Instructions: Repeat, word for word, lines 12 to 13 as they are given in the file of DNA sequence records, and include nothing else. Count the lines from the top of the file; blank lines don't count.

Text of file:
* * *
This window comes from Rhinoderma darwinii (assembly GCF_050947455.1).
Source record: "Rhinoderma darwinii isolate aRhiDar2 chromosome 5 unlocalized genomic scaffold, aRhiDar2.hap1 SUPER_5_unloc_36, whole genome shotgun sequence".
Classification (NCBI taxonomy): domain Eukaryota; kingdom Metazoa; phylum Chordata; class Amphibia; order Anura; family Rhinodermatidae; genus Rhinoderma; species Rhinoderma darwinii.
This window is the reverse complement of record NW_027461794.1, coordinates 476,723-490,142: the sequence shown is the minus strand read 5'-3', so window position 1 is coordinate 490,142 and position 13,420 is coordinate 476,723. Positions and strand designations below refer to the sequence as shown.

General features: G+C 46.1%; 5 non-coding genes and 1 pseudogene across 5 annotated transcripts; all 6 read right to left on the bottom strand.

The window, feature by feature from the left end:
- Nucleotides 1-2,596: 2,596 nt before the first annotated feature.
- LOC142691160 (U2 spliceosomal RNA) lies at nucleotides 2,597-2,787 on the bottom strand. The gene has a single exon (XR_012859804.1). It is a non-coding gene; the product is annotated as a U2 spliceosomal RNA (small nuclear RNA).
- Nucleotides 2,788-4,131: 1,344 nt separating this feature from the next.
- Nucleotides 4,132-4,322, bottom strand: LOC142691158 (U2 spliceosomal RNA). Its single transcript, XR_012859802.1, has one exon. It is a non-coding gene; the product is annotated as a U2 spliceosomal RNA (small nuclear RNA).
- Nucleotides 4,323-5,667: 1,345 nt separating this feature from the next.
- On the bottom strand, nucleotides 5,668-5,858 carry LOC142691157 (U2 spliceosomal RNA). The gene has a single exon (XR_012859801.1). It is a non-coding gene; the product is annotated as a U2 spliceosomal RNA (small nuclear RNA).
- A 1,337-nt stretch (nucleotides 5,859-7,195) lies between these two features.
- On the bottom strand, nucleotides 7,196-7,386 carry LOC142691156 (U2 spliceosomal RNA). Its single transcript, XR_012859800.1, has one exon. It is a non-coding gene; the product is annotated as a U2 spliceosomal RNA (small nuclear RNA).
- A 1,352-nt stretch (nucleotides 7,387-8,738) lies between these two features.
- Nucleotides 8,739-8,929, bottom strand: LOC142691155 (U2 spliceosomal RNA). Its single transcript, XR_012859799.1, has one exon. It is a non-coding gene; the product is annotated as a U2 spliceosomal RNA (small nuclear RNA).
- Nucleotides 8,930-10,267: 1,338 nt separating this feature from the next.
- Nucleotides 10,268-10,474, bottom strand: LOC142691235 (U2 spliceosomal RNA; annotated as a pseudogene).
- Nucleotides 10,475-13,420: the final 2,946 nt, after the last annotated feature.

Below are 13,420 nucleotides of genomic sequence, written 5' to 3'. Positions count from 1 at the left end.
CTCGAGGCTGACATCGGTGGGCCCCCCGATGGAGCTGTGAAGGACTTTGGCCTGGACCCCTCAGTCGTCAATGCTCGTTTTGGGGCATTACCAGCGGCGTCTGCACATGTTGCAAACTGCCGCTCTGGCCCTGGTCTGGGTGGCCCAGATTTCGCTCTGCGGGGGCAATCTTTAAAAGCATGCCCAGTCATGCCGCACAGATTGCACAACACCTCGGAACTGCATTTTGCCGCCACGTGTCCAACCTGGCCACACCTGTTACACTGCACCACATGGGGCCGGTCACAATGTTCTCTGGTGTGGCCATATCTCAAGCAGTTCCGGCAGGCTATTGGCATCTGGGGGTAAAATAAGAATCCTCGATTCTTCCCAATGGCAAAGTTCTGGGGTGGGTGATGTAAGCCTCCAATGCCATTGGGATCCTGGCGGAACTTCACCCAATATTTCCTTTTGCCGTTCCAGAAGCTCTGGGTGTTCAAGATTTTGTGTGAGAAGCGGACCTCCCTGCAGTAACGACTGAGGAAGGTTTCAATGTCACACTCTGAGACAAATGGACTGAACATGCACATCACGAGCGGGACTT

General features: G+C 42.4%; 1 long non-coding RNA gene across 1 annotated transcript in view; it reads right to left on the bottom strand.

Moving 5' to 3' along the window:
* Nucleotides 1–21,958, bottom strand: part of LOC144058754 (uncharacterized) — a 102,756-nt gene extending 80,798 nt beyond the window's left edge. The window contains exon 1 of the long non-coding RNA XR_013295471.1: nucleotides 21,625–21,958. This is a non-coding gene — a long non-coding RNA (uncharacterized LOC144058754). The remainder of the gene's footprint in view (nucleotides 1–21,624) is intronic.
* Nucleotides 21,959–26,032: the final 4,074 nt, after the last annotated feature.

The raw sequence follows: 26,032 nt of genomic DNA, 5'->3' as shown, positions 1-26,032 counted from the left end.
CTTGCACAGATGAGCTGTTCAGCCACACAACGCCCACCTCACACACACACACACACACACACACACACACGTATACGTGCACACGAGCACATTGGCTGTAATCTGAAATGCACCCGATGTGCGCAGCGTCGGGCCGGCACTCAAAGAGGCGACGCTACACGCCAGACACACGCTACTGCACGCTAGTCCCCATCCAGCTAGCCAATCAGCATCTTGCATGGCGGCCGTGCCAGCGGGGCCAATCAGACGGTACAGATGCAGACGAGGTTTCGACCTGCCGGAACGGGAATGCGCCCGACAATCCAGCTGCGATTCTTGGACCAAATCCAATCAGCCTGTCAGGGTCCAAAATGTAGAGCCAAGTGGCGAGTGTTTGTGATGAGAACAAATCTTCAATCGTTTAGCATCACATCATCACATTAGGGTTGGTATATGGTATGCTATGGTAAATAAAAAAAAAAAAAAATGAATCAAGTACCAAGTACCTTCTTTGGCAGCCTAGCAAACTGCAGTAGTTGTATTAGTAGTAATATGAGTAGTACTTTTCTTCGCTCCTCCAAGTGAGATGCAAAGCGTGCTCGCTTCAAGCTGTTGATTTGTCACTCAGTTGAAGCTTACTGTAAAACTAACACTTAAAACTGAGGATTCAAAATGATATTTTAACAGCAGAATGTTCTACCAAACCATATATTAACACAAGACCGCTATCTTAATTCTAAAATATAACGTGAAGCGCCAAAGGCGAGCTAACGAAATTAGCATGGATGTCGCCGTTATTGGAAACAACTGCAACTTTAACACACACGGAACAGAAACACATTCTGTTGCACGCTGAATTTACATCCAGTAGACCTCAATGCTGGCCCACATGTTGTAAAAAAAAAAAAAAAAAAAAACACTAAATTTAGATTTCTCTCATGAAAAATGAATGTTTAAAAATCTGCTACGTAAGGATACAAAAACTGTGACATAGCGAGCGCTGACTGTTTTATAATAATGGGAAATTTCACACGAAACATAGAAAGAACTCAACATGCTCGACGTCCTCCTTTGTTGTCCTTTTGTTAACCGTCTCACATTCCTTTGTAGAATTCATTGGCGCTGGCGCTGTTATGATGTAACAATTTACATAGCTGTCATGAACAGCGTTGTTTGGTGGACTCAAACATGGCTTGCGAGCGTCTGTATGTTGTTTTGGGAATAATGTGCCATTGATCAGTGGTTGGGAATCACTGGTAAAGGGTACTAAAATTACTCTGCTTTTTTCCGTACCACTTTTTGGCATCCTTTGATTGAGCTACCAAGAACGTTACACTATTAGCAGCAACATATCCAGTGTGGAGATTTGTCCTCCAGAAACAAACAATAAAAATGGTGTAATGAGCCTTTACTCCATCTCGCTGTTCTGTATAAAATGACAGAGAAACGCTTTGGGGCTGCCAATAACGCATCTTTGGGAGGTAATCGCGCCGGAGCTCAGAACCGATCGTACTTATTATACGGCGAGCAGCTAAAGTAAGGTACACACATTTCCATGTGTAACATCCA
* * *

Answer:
- On the bottom strand, nucleotides 5,668-5,858 carry LOC142691157 (U2 spliceosomal RNA). The gene has a single exon (XR_012859801.1). It is a non-coding gene; the product is annotated as a U2 spliceosomal RNA (small nuclear RNA).
- A 1,337-nt stretch (nucleotides 5,859-7,195) lies between these two features.